PPX syntax for tyre regular expressions and routes

Two PPXes for Working with Regular Expressions

This repo provides two PPXes providing regular expression-based routing:

  • ppx_regexp maps to re with the conventional last-match extraction
    into string and string option.

  • ppx_tyre maps to Tyre providing typed extraction into options,
    lists, tuples, objects, and polymorphic variants.

Another difference is that ppx_regexp works directly on strings
essentially hiding the library calls, while ppx_tyre provides Tyre.t and
Tyre.route which can be composed an applied using the Tyre library.

ppx_regexp - Regular Expression Matching with OCaml Patterns

This syntax extension turns

| {|re1|} -> e1
| {|reN|} -> eN
| _ -> e0

into suitable invocations of the Re library, and similar for
match%pcre. The patterns are plain strings of the form accepted by
Re_pcre, with the following additions:

  • (?<var>...) defines a group and binds whatever it matches as var.
    The type of var will be string if the match is guaranteed given that
    the whole pattern matches, and string option if the variable is bound
    to or nested below an optionally matched group.

  • ?<var> at the start of a pattern binds group 0 as var : string.
    This may not be the full string if the pattern is unanchored.

A variable is allowed for the universal case and is bound to the matched
string. A regular alias is currently not allowed for patterns, since it is
not obvious whether is should bind the full string or group 0.


The following prints out times and hosts for SMTP connections to the Postfix

(* Link with re, re.pcre, lwt, lwt.unix.
   Preprocess with ppx_regexp.
   Adjust to your OS. *)

open Lwt.Infix

let check_line =
   | {|(?<t>.*:\d\d) .* postfix/smtpd\[[0-9]+\]: connect from (?<host>[a-z0-9.-]+)|} ->
      Lwt_io.printlf "%s %s" t host
   | _ ->

let () = Lwt_main.run begin
  Lwt_io.printl "SMTP connections from:" >>= fun () ->
  Lwt_stream.iter_s check_line (Lwt_io.lines_of_file "/var/log/syslog")

ppx_tyre - Syntax Support for Tyre Routes

Typed regular expressions

This PPX compiles

[%tyre {|re|}]

into 'a Tyre.t.

For instance, We can define a pattern that recognize strings of the form "dim:3x5" like so:

# open Tyre ;;
# let dim = [%tyre "dim:(?&int)x(?&int)"] ;;
val dim : (int * int) Tyre.t

The syntax (?&id) allows to call a typed regular expression named id of type 'a Tyre.t, such as Tyre.int.

For convenience, you can also use named capture groups to name the captured elements.

# let dim = [%tyre "dim:(?<x>(?&int))x(?&y:int)"] ;;
val dim : < x : int; y : int > Tyre.t

Names given using the syntax (?<foo>re) will be used for the fields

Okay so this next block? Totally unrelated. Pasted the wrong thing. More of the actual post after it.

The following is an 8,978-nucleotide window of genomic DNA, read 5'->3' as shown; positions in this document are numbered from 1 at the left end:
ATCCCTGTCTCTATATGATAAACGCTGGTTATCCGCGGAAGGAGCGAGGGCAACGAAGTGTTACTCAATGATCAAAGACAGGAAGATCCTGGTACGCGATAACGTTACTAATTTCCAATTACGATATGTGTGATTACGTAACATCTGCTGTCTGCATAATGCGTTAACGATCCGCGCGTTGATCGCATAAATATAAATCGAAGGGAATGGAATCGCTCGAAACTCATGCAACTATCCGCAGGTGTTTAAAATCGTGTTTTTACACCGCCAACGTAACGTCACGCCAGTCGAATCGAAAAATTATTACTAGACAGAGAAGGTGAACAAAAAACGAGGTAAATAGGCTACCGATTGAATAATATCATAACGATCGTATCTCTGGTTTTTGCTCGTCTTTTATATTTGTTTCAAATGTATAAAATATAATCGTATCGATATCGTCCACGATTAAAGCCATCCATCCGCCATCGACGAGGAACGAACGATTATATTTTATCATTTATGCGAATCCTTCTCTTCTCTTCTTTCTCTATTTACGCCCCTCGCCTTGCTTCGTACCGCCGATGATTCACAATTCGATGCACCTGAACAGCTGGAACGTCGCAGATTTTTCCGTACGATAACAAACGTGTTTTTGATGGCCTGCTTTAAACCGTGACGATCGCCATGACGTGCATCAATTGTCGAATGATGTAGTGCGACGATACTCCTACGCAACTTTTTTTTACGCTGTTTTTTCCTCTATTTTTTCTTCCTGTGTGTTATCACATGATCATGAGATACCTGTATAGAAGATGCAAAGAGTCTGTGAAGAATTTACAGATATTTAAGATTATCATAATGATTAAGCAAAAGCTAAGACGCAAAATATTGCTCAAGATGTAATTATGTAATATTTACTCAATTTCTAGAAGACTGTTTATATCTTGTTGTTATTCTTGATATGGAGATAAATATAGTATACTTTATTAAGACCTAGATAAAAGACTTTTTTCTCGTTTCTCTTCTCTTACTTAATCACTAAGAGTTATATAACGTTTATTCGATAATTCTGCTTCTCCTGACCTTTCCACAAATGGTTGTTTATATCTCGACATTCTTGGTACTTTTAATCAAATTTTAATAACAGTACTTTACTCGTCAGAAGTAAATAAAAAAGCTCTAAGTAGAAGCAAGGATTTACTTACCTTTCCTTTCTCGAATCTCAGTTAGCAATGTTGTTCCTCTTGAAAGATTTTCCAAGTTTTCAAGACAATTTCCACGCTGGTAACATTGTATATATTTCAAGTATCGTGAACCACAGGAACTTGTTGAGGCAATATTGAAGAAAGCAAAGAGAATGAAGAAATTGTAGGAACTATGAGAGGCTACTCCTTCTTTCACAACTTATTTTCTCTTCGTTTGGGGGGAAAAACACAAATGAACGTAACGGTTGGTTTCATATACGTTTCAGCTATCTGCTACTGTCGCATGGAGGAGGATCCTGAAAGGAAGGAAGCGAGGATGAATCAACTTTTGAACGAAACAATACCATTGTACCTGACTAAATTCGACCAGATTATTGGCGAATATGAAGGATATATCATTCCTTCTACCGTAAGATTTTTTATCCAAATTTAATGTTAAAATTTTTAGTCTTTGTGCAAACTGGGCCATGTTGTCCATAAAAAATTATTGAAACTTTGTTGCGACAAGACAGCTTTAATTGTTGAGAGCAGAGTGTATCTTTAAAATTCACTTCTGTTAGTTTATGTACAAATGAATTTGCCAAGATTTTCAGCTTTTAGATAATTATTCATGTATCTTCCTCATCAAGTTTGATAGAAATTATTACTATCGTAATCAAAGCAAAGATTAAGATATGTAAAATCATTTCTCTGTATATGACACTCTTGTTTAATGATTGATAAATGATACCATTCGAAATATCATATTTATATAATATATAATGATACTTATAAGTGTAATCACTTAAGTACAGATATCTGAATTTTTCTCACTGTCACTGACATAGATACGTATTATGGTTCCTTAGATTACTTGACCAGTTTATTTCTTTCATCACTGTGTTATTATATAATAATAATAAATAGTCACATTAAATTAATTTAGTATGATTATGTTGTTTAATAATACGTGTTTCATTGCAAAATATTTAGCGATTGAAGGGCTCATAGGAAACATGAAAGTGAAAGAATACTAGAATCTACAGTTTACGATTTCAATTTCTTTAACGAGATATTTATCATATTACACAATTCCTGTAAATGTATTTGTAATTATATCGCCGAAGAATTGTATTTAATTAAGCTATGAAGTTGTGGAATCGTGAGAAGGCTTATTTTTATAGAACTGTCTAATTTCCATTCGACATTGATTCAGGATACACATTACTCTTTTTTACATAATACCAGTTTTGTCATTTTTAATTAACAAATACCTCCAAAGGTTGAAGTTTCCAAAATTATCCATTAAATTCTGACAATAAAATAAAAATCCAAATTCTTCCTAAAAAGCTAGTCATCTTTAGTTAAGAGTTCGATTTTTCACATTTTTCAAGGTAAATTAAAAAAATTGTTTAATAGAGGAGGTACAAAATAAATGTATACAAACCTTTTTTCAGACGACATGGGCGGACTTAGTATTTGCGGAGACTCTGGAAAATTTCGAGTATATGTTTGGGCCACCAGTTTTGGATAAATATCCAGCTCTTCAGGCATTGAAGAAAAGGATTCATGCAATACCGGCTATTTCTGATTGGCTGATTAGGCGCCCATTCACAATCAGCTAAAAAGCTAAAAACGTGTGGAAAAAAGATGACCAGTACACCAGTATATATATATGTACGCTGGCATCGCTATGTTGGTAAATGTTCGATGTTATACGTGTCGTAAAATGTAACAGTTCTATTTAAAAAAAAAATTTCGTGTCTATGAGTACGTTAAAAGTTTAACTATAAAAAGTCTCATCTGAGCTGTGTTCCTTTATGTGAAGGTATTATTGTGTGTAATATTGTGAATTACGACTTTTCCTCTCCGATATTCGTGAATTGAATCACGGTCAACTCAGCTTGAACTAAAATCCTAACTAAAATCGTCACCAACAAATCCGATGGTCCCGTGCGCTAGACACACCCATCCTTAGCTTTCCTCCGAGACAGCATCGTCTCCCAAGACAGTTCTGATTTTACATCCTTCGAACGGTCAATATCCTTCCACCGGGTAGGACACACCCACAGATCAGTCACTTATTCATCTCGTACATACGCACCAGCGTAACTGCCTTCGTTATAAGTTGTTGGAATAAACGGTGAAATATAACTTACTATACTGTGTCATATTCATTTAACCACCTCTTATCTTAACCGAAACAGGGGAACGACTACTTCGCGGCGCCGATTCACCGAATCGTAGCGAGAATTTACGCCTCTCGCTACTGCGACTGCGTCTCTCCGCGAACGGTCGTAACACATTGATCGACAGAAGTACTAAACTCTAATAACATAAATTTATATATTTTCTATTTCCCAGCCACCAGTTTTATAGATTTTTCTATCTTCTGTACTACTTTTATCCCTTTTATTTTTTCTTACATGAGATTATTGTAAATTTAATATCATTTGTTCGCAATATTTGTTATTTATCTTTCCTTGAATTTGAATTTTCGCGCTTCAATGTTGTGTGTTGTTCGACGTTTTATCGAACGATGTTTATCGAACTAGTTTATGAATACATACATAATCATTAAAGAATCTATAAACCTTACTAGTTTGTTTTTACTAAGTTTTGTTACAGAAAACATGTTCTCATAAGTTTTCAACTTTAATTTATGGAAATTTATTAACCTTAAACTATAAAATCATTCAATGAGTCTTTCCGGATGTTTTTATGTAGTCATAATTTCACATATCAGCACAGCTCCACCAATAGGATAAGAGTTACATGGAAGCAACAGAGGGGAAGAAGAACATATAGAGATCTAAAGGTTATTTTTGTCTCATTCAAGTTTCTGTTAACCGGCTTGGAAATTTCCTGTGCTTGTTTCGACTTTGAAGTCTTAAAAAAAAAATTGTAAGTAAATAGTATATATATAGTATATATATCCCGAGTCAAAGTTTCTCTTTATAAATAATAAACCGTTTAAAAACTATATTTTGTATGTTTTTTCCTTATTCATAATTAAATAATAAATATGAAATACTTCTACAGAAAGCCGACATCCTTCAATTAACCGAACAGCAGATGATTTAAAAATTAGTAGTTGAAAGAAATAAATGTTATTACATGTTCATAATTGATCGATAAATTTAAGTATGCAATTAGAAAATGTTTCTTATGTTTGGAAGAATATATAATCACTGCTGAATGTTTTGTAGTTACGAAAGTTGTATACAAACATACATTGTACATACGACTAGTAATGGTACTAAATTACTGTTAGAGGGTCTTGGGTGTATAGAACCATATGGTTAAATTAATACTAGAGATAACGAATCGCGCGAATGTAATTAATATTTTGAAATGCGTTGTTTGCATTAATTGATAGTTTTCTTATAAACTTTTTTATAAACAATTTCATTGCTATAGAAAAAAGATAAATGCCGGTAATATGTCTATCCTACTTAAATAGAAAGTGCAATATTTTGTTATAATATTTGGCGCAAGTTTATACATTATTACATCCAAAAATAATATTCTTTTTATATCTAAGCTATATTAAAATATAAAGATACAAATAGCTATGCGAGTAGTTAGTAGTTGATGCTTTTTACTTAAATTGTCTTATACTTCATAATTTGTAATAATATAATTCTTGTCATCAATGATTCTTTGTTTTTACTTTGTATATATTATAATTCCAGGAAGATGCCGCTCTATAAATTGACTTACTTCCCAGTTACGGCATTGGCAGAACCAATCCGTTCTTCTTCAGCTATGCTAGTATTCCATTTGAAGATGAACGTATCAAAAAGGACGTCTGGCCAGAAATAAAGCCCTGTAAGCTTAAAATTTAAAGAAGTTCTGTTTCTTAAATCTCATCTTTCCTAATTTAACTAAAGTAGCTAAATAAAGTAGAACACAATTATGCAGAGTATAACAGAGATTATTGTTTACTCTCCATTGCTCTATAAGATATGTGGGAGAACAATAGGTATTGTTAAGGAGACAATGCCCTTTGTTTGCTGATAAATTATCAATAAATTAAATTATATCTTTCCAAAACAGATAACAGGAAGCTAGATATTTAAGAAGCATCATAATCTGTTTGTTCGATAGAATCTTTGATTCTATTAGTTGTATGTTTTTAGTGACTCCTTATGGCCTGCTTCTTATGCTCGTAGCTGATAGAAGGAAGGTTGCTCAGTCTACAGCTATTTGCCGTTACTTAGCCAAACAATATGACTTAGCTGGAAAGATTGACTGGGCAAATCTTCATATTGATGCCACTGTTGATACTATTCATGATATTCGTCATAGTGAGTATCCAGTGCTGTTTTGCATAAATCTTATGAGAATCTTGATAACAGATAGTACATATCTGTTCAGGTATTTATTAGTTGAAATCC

of the results. (?&y:int) is a shortcut for (?<y>(?&int)).
This can also be used for alternatives, for instance:

# let id_or_name = [%tyre "id:(?&id:int)|name:(?<name>[[:alnum:]]+)"] ;;
val id_or_name : [ `id of int | `name of string ] Tyre.t

Expressions of type Tyre.t can then be composed as part of bigger regular
expressions, or compiled with Tyre.compile.
See tyre's documentation for details.


ppx_tyre can also be used for routing, in the style of ppx_regexp:

    | {|re1|} -> e1
    | {|reN|} -> eN

is turned into a 'a Type.route, where re, re1, ... are regular expressions
using the same syntax as above. "re" as v is considered like (?<v>re) and
"re1" | "re2" is turned into a regular expression alternative.

Once routes are defined, matching is done with Tyre.exec.


The syntax follow Perl's syntax:

  • re? extracts an option of what re extracts.

  • re+, re*, re{n,m} extracts a list of what re extracts.

  • (?&qname) refers to any identifier bound to a typed regular expression
    of type 'a Tyre.t.

  • Normal parens are non-capturing.

  • There are two ways to capture:

    • Anonymous capture (+re)

    • Named capture (?<v>re)

  • One or more (?<v>re) at the top level can be used to bind variables
    instead of as ....

  • One or more (?<v>re) in a sequence extracts an object where each method
    v is bound to what re extracts.

  • An alternative with one (?<v>re) per branch extracts a polymorphic
    variant where each constructor `v receives what re extracts as its

  • (?&v:qname) is a shortcut for (?<v>(?&qname)).


No Pattern Guards

Pattern guards are not supported. This is due to the fact that all match
cases are combined into a single regular expression, so if one of the
patterns succeed, the match is committed before we can check the guard

No Exhaustiveness Check

The syntax extension will always warn if no catch-all case is provided. No
exhaustiveness check is attempted. Doing it right would require
reimplementing full regular expression parsing and an algorithm which would
ideally produce a counter-example.

Bug Reports

The processor is currently new and not well tested. Please break it and
file bug reports in the GitHub issue tracker. Any exception raised by
generated code except for Match_failure is a bug.

25 Nov 2019
>= "0.4.1"
>= "1.7.1"
>= "1.4.0" & < "2.0.0"
>= "1.11"
>= "4.02.3"
Reverse Dependencies